Side effects from vitamin D intake are minimal. However, excess supplementation can cause fatigue, lassitude, headache, somnolence, anorexia, nausea, vomiting, constipation, and weight loss. With continued excess intake, polyuria, polydipsia and nocturia, hypercalcemia, and its associated side effects can develop.
For adequate vitamin D from sunlight, a common practical recommendation is 5-15 minutes of sun exposure between the hours of 10 am and 3 pm to the face, arms, hands, and back twice per week in the spring, summer, and autumn. This is usually sufficient to maintain adequate vitamin D levels. Vitamin D intoxication has not been reported from excess chronic sun exposure. However, intoxication can occur with daily dietary intake exceeding 10,000 IU per day.15
In the United States, it is estimated that about 90% of individuals between the ages of 50 and 71 years do not get adequate amounts of vitamin D from their diet.16 In 1989, a national study revealed that the average American spends 93% of their 24-hour day indoors.17 Since then, even less time is spent outside given the increasing availability of air conditioned indoor environments, computers, video games, and extensive television programs.
A survey of women of childbearing age in the United States found that 41% of African-American women and 4% of Caucasian women were vitamin D-deficient at the end of winter and summer, respectively.18 Obese individuals are more likely to be vitamin D-deficient. Circulating vitamin D levels are only 33% of levels in normal-weight individuals.19
Vitamin D in Pregnancy and Lactation
The antirachitic activity of human milk depends on the vitamin D status of the mother, which, apart from maternal vitamin D intake, is affected by race and season. The incidence of rickets in infants who are solely breast-fed is increasing, more so in the winter months and Northern latitudes. Dietary maternal vitamin D supplementation and UV light exposure influences the vitamin D content of human milk.20-22 Circulating 25-hydroxyvitamin D levels in breast-fed infants are directly related to the vitamin D content of breast milk.23
Hypovitaminosis D in the mother and the breast-fed infant is a severe and growing problem even in sun-rich environments.24 Maternal supplementation with high doses of vitamin D (2,000, 4,000, or 6,400 IU per day) appeared to be safe and resulted in increased maternal 25-hydroxyvitamin D levels and improved antirachitic activity of human milk.25,26 Given that breast-fed infants are at increased risk for vitamin D deficiency, the American Academy of Pediatrics in 2003 recommended that all breast-fed children receive 200 IU of supplemental vitamin D daily.27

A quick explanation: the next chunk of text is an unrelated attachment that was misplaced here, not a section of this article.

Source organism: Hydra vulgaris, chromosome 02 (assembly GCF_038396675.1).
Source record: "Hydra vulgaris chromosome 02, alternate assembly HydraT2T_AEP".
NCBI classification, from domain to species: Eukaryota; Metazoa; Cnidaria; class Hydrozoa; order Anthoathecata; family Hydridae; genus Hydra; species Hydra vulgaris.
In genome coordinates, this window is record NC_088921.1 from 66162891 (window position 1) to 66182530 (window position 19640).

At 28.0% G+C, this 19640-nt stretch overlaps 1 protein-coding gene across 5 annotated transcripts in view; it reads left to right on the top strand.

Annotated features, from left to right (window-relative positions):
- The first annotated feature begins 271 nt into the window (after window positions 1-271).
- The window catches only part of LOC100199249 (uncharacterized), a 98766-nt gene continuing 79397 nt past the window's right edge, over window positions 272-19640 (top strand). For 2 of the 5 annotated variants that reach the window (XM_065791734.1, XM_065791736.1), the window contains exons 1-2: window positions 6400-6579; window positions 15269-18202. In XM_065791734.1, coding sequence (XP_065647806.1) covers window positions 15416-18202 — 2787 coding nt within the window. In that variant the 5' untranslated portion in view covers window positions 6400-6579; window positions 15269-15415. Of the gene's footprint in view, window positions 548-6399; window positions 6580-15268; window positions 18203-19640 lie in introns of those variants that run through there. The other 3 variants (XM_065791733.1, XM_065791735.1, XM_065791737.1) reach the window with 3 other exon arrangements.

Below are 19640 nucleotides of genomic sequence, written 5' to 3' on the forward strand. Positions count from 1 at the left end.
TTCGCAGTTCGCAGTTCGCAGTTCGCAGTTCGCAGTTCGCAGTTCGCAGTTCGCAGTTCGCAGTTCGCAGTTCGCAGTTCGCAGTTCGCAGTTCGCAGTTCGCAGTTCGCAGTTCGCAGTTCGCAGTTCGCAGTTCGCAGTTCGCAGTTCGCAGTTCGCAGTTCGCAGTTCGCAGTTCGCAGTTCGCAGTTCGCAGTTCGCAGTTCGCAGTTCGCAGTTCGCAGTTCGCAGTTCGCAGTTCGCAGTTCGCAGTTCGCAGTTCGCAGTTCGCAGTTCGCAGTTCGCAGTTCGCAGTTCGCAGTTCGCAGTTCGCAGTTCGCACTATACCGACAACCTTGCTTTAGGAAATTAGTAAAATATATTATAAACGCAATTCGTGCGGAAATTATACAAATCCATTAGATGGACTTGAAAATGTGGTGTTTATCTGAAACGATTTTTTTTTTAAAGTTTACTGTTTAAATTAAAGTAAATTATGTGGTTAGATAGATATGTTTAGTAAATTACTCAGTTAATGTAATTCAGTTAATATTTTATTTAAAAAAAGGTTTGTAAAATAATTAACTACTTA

Vitamin D and Bone Health
Vitamin D is one of the key components of bone health and is also important for muscle health and strength. Increased fracture risk can result from inadequate absorption of calcium, increased rate of bone loss, impaired muscle strength, and increased susceptibility to falling.
Vitamin D deficiency decreases intestinal absorption of calcium. This results in an increase in the synthesis and serum levels of parathyroid hormone (PTH). PTH ramps up the renal production of 1,25-dihydroxyvitamin D levels with a consequent increase in intestinal absorption of calcium. PTH also stimulates bone resorption by osteoclasts to increase serum calcium levels resulting in loss of bone mineralization and consequent increased risk of osteoporosis. This compensatory hyperparathyroidism also increases renal phosphate excretion and hypophosphatemia. This combination of low calcium and phosphate levels results in inadequate mineralization of bone. 1,25-dihydroxyvitamin D and PTH work synergistically to maintain normal levels of calcium in the blood through enhanced intestinal absorption of calcium, decreased urinary calcium loss, or release of calcium from the bones. Serum 25-hydroxyvitamin D levels of less than 20 ng/mL leads to secondary hyperparathyroidism and increased bone turnover states. Calcitonin, a hormone produced by the C cells of the thyroid gland, has a high affinity for bone osteoclasts and acts in opposition to PTH by inhibiting bone resorption by osteoclasts.
Chronic vitamin D deficiency in infants and young children (when growth plates are open) interferes with chondrocyte maturation and inhibits calcification of cartilage. Vascular invasion of the growth plate is suppressed and hypertrophy of the cartilaginous layer occurs in the growth plate causing disorganization of chondrocytes and widening of epiphyseal plates resulting in rickets. Secondary hyperparathyroidism maintains serum calcium levels but there is increased loss of phosphate from the kidneys.
A similar process occurs in adults, but the outcome is different since the epiphyseal plates are closed. In adults both osteomalacia and osteoporosis can result from vitamin D deficiency. In osteomalacia, newly formed bone matrix cannot be adequately mineralized resulting in increased risk of fractures. Osteomalacia can be associated with bone pain, back pain, myalgias, muscle weakness, and radiographic evidence of pseudofractures.